The extraction method as described above further comprises the steps of: collecting the one or more extracted insoluble oils in a collection vessel, recycling the separated solvent by pumping through the one or more membranes or membrane modules to process a subsequent batch of the liquid slurry, and converting the one or more extracted insoluble oils comprising algal lipid components, algal oils or both in the collection vessel to Fatty Acid Methyl Esters (FAMEs) or a biodiesel by transesterification or a refinery-based process such as hydrocracking or pyrolysis. The liquid source used in the method of the present invention is selected from the group consisting of industrial water, brine, wastewater, industrial or natural effluents, water-oil mixtures, aqueous slurries, aqueous slurries comprising broken cells, live cells or combinations thereof, bio-cellular mixtures, lysed cellular preparations, and combinations thereof. In one aspect of the method discloses hereinabove the biocellualr mixture comprises algae, protists, fungi, yeast, E. coli, mixed cultures of cells, and combinations thereof. In another easpect the method extracts 45-100% of the one or more insoluble oils in the liquid source. In yet another aspect 45%, 50%, 55%, 60%, 65%, 70%, 75%, 80%, 85%, 90%, 95%, 98%, 99% and 100% of the one or more insoluble oils in the liquid source are extracted.

BRIEF DESCRIPTION OF THE DRAWINGS

For a more complete understanding of the features and advantages of the present invention, reference is now made to the detailed description of the invention along with the accompanying figures and in which:

FIG. 1 is a schematic showing the method and the algal oil recovery principle as described in the embodiments of the present invention;

FIG. 2 is a schematic of a general algal oil production process;

FIGS. 3A and 3B shows photographs of an alga cell prior to (3A) and after lysing (3B);

FIGS. 3C and 3D shows photographs of algal cells prior to (3C) and after lysing (3D);

FIG. 4 is a flow diagram of a general algae oil extraction process;

FIG. 5 is a flow diagram of the novel algal oil extraction process (with solvent) of the present invention;

FIG. 6 is a flow diagram of the novel algal oil extraction process (without solvent) of the present invention;

FIG. 7 is a schematic of the Liqui-Cel extra flow microporous hollow fiber membrane contactor;

FIG. 8 is a HPLC trace (chromatogram) of oil obtained using hollow fiber membrane extraction of a lysed suspension of Nanochloropsis. Two main peaks are seen in this sample, the first is a mixture of various long chain hydrocarbons and the second is a triglyceride; and

FIG. 9 shows an alternative process where a solid-liquid-liquid emulsion potentially derived from a dispersive extraction is fed to the shell-side of the microporous hollow fiber membrane for the purpose of separating the two liquids.

FIG. 10 shows a schematic representation of a fermenter coupled to a non-dispersive oil recovery module operating as a closed loop system.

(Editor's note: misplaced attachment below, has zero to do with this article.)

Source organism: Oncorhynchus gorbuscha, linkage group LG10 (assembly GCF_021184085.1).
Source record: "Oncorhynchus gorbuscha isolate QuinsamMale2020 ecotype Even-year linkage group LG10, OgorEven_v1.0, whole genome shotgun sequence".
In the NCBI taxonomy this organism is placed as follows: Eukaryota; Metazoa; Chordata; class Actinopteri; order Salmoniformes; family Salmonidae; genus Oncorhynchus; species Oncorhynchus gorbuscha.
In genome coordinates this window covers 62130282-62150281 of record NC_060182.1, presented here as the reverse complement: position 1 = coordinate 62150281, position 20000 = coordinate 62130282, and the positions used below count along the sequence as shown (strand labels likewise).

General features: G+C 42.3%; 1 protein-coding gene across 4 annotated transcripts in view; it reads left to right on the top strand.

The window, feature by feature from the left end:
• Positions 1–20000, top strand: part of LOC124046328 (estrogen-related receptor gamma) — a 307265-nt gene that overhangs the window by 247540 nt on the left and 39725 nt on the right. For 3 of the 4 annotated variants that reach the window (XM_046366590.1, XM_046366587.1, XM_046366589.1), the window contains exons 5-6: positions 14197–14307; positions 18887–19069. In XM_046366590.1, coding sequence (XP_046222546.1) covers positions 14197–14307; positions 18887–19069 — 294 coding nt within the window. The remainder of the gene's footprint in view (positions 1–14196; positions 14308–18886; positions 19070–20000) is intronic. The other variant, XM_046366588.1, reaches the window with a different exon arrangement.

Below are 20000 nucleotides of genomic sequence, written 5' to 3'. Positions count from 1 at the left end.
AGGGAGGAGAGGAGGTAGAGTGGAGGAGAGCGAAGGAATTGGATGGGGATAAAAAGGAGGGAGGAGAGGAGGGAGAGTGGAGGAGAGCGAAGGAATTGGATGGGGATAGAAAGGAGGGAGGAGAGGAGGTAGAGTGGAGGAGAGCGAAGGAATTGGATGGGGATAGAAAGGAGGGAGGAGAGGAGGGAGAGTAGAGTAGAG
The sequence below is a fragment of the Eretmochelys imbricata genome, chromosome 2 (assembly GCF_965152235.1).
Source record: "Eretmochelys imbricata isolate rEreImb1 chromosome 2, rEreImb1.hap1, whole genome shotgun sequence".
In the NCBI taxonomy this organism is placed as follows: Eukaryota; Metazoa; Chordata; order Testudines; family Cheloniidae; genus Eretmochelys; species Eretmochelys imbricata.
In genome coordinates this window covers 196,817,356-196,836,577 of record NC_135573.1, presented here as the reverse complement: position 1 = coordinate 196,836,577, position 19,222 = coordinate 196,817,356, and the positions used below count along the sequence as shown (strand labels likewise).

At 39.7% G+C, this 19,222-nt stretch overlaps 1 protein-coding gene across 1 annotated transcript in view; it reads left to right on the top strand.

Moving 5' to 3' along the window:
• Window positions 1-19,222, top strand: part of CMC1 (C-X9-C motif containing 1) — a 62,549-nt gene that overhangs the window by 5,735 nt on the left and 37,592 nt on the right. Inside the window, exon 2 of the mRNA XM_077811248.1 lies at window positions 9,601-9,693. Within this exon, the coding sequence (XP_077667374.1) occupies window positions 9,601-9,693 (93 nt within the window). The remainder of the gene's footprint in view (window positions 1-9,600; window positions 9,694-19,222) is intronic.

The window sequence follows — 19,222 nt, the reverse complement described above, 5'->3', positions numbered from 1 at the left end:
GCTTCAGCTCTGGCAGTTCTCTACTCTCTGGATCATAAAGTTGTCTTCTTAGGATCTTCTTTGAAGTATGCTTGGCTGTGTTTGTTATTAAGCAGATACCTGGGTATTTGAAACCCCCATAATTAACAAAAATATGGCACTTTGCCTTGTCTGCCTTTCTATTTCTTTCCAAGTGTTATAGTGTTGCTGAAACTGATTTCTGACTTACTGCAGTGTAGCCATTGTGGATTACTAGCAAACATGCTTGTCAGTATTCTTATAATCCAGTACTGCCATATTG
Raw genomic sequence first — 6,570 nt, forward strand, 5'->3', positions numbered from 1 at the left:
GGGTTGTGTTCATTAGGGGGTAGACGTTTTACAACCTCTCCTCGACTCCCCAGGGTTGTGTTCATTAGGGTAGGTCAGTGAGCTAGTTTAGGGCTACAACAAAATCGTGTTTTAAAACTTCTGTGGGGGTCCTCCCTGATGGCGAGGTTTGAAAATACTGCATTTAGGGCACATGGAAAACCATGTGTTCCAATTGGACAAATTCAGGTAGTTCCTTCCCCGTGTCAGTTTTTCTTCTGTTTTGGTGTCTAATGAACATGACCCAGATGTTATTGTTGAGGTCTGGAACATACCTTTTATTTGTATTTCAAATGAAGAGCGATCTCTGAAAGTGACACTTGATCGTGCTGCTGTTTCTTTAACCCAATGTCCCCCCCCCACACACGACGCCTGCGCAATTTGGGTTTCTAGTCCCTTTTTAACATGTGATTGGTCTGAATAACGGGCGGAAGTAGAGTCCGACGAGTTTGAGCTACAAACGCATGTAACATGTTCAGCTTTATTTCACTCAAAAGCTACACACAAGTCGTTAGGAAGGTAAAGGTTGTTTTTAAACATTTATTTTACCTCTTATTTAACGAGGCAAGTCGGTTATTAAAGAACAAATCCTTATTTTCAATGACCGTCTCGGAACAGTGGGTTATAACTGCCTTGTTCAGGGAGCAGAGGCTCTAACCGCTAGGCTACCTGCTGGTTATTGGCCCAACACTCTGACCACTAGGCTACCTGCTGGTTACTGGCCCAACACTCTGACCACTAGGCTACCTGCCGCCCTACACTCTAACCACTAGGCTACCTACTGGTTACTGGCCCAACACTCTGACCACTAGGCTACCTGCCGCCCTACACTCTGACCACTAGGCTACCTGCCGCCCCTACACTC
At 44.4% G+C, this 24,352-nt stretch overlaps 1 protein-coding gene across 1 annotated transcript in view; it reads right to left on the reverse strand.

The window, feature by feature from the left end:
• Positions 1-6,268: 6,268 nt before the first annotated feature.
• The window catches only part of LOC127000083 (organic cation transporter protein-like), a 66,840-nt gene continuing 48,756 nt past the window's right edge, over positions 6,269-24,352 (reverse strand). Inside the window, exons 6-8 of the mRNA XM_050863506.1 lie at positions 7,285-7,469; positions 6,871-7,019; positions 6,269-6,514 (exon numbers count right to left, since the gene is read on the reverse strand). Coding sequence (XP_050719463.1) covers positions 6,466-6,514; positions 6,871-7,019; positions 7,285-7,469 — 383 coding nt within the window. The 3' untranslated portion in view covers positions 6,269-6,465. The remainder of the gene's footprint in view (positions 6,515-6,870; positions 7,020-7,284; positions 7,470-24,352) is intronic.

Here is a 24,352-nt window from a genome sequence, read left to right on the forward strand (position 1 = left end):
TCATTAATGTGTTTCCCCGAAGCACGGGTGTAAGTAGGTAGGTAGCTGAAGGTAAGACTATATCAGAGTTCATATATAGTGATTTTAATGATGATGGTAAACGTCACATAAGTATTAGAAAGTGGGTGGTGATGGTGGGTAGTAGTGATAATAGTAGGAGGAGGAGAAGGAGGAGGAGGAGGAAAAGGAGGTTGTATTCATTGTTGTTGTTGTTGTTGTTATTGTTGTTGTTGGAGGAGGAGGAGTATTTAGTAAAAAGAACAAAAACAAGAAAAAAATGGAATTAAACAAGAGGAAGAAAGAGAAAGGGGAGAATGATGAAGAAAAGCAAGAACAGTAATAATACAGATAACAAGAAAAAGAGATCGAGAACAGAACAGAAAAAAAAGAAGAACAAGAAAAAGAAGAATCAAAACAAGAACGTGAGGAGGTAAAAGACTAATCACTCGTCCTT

FIG. 11 is a schematic representation of a photobioreactor coupled to a non-dispersive oil recovery module operating as a closed loop system.

FIG. 12 shows the creation, visualization, and separation of an experimental algae/water/Isopar™ V emulsion.

FIG. 13 demonstrates the removal of Isopar™ V with a single pass through the membrane.

FIG. 14 shows regrowth of Chlorella sp. following a single pass through the membrane.

DETAILED DESCRIPTION OF THE INVENTION

While the making and using of various embodiments of the present invention are discussed in detail below, it should be appreciated that the present invention provides many applicable inventive concepts that can be embodied in a wide variety of specific contexts. The specific embodiments discussed herein are merely illustrative of specific ways to make and use the invention and do not delimit the scope of the invention.

To facilitate the understanding of this invention, a number of terms are defined below. Terms defined herein have meanings as commonly understood by a person of ordinary skill in the areas relevant to the present invention. Terms such as “a”, “an” and “the” are not intended to refer to only a singular entity, but include the general class of which a specific example may be used for illustration. The terminology herein is used to describe specific embodiments of the invention, but their usage does not delimit the invention, except as outlined in the claims.

As used herein the term “aqueous slurry” encompasses water based liquids containing any of the following in any combination; insoluble oils (hydrocarbons and hydrocarbon-rich molecules of commercial value), living, dead, damaged and/or broken cells (or not), proteins and other cellular debris, including sugars, DNA, RNA, etc. The slurry may also contain a solvent that was used to pre-treat cells to liberate compounds of interest.

The term “oil” as used herein refers to a single hydrocarbon or hydrocarbon-rich molecule including a complex mixture of lipids, hydrocarbons, free fatty acids, triglycerides, aldehydes, etc. The term oil also includes, e.g., C8 (jet fuel compatible), C60 (motor oil compatible) and oils that are odd- or even-chain oils (and mixtures thereof), e.g., from C6 to C120. Some compounds are pure hydrocarbons, some have oxygen, some will have phosphorus. Oil also comprises hydrophobic or lipophilic compounds.

The term “pumping” comprises all methods of pumping, propelling, or feeding fluid from one location to another employing hoses, lines, tubes ducts, pipes, or pipelines. It also includes gravity flow of fluid.